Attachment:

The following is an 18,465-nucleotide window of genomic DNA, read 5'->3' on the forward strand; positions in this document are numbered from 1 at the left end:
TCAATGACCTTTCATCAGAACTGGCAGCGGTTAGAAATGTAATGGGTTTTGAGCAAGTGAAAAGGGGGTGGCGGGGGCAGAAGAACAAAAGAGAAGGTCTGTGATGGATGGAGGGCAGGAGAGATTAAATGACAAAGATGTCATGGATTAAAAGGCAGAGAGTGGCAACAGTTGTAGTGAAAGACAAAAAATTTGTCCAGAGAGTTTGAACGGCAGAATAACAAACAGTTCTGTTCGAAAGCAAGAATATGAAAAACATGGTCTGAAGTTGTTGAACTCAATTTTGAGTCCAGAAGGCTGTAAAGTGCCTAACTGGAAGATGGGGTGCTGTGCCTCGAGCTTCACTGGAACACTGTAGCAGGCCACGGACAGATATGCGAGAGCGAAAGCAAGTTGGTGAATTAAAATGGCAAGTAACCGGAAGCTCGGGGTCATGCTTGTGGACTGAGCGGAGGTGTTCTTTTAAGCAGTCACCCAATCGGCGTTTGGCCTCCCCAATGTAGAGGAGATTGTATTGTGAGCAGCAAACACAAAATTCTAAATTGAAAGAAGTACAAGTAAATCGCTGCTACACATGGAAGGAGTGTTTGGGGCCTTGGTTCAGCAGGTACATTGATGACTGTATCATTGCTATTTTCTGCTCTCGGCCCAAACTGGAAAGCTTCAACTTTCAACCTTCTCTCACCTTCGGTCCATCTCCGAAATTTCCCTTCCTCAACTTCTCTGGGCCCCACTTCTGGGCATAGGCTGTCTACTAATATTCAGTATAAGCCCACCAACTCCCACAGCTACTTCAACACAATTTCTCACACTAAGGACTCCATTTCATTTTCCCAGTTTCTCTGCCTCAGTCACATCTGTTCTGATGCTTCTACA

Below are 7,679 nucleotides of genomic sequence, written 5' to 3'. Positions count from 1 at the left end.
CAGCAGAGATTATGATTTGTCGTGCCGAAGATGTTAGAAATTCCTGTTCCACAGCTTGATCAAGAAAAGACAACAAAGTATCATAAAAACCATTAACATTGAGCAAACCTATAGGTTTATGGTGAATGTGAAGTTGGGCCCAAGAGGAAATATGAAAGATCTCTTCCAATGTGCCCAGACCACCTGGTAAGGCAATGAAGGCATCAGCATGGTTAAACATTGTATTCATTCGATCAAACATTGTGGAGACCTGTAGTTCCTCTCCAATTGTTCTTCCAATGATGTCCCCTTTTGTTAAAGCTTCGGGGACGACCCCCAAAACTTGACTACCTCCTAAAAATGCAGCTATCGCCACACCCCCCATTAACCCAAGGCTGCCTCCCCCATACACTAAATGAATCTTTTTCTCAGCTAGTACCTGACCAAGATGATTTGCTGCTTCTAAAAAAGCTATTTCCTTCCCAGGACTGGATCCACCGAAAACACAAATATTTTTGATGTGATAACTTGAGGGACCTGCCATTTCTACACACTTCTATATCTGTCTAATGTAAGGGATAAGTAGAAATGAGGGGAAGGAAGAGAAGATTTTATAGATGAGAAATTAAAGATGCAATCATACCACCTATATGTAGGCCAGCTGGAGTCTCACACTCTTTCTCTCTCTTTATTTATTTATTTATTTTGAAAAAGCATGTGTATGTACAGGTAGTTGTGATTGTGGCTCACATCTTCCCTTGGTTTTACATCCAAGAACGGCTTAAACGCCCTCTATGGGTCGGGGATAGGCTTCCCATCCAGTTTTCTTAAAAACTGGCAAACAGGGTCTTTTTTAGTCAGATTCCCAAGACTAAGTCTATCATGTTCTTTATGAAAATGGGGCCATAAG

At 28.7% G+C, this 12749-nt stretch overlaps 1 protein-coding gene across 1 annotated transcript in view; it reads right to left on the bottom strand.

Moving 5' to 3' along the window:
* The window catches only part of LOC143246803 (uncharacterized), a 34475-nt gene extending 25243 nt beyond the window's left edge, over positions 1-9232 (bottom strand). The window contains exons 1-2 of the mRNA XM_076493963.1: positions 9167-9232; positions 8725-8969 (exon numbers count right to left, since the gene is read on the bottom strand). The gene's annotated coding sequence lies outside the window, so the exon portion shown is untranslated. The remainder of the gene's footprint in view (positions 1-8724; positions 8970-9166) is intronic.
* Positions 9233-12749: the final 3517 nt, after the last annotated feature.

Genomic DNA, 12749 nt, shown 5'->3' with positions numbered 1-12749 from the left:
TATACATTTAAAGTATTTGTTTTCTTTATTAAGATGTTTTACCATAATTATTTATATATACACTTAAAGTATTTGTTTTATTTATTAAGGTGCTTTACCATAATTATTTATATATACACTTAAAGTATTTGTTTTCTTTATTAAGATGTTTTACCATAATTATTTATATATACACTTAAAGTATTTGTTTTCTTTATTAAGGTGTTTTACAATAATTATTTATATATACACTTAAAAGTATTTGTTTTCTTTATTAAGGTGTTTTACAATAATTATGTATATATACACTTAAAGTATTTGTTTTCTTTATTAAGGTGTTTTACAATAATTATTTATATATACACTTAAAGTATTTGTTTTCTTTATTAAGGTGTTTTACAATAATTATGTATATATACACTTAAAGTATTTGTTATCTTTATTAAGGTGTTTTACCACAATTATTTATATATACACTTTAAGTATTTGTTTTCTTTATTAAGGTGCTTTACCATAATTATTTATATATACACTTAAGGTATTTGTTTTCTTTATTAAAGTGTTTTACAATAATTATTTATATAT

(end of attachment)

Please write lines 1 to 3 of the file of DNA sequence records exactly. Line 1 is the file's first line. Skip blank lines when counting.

The following is an 18,465-nucleotide window of genomic DNA, read 5'->3' on the forward strand; positions in this document are numbered from 1 at the left end:
TCAATGACCTTTCATCAGAACTGGCAGCGGTTAGAAATGTAATGGGTTTTGAGCAAGTGAAAAGGGGGTGGCGGGGGCAGAAGAACAAAAGAGAAGGTCTGTGATGGATGGAGGGCAGGAGAGATTAAATGACAAAGATGTCATGGATTAAAAGGCAGAGAGTGGCAACAGTTGTAGTGAAAGACAAAAAATTTGTCCAGAGAGTTTGAACGGCAGAATAACAAACAGTTCTGTTCGAAAGCAAGAATATGAAAAACATGGTCTGAAGTTGTTGAACTCAATTTTGAGTCCAGAAGGCTGTAAAGTGCCTAACTGGAAGATGGGGTGCTGTGCCTCGAGCTTCACTGGAACACTGTAGCAGGCCACGGACAGATATGCGAGAGCGAAAGCAAGTTGGTGAATTAAAATGGCAAGTAACCGGAAGCTCGGGGTCATGCTTGTGGACTGAGCGGAGGTGTTCTTTTAAGCAGTCACCCAATCGGCGTTTGGCCTCCCCAATGTAGAGGAGATTGTATTGTGAGCAGCAAACACAAAATTCTAAATTGAAAGAAGTACAAGTAAATCGCTGCTACACATGGAAGGAGTGTTTGGGGCCTTGGTTCAGCAGGTACATTGATGACTGTATCATTGCTATTTTCTGCTCTCGGCCCAAACTGGAAAGCTTCAACTTTCAACCTTCTCTCACCTTCGGTCCATCTCCGAAATTTCCCTTCCTCAACTTCTCTGGGCCCCACTTCTGGGCATAGGCTGTCTACTAATATTCAGTATAAGCCCACCAACTCCCACAGCTACTTCAACACAATTTCTCACACTAAGGACTCCATTTCATTTTCCCAGTTTCTCTGCCTCAGTCACATCTGTTCTGATGCTTCTACA

Below are 7,679 nucleotides of genomic sequence, written 5' to 3'. Positions count from 1 at the left end.